Beyond Dafydd's summit the route lies along the ridge connecting that peak with Carnedd Llewelyn the highest of the Carneddau at 1064m or 3491 feet. A wide easy track leads eastwards across the first part of the route though it was more interesting to follow the crest of the ridge a little to its left. The area is wide and plateau-like but to the North along the first half of its length the ground drops away in a series of thousand foot cliffs known as Ysgolion Duon - the Black Ladders. This precipitous wall is unseen from the Ogwen side and is in contrast to the whalebacked ridges and relatively gentle slopes on the southern side of this part of the range. The cliffs themselves overlook the wild and remote valley of the Afon Llafar which leads in due course to Bethesda which is invisible from here.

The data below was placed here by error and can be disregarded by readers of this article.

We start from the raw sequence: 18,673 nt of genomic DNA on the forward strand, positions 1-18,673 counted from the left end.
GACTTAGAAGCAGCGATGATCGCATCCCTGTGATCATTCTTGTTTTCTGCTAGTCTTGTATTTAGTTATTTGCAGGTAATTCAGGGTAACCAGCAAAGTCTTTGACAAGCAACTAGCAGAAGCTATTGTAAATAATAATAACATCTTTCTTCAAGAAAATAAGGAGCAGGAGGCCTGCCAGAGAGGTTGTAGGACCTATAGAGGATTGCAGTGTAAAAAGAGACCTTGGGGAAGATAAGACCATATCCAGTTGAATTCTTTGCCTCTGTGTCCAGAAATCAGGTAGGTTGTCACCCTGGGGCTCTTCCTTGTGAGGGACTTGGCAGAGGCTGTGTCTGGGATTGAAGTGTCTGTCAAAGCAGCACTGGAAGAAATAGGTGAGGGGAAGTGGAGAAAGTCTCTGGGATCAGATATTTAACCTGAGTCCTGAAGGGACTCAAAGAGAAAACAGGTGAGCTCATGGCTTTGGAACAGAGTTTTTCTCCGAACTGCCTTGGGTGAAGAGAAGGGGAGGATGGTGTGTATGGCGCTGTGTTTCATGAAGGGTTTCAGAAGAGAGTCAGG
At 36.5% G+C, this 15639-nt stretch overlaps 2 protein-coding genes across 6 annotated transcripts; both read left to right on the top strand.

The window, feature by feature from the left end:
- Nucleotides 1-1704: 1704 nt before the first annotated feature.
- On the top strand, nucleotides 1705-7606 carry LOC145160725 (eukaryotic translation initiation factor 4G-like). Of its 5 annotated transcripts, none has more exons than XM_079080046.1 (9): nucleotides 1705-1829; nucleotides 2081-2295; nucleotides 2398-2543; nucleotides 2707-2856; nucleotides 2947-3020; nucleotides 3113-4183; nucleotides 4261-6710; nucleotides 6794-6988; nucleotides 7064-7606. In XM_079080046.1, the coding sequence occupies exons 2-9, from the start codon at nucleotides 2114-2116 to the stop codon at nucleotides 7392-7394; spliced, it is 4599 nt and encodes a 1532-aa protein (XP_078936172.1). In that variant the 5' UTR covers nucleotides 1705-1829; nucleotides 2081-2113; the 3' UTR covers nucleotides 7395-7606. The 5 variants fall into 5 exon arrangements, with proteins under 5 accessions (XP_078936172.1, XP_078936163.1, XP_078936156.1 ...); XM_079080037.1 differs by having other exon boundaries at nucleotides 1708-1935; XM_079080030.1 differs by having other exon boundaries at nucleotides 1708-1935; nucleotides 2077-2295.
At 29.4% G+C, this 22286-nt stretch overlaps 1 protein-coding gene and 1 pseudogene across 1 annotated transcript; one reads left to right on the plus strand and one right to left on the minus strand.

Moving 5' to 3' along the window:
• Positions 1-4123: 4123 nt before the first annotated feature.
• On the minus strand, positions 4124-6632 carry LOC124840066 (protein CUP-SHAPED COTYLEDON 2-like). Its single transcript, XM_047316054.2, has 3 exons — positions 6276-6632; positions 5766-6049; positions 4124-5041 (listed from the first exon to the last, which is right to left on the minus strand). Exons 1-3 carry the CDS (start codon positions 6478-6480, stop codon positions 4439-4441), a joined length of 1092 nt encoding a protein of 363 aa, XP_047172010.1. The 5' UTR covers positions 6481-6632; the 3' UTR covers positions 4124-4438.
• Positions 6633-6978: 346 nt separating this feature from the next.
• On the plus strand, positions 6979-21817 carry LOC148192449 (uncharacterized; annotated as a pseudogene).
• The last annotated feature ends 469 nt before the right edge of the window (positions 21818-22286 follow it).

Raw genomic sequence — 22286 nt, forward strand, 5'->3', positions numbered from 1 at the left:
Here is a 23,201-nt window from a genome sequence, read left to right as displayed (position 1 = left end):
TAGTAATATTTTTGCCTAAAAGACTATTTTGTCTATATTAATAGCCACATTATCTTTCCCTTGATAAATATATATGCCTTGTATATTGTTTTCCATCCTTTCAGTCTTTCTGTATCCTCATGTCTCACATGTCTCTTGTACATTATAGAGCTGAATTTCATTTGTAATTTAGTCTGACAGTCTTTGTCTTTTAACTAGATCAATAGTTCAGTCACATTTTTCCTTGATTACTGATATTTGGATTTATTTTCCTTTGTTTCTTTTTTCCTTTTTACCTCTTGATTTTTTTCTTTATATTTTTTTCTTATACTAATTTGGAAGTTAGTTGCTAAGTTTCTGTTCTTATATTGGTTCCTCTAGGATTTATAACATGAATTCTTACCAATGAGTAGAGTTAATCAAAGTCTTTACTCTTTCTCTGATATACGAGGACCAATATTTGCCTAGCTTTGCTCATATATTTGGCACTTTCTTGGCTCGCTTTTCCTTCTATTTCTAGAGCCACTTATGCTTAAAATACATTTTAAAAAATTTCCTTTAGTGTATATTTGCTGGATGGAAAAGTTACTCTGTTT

Leaving the rough stony ground of the cliff edges I rejoined the wide track and made fast progress to Craig Llugwy before the ridge narrowed on its approach to Carnedd Llewelyn. I met a few more walkers coming the other way and negotiated the ridge beyond. There are no difficulties here - it not being particularly narrow or precipitous - just rough underfoot again. If the aim was to avoid ascending Carnedd Llewelyn a descent can be made from near Craig Llugwy or from the far end of the narrower ridge where you start climbing again - but study the map carefully - there are still cargs to avoid. It's easier to stay on the marked path over Llewelyn especially if unfamiliar with the area!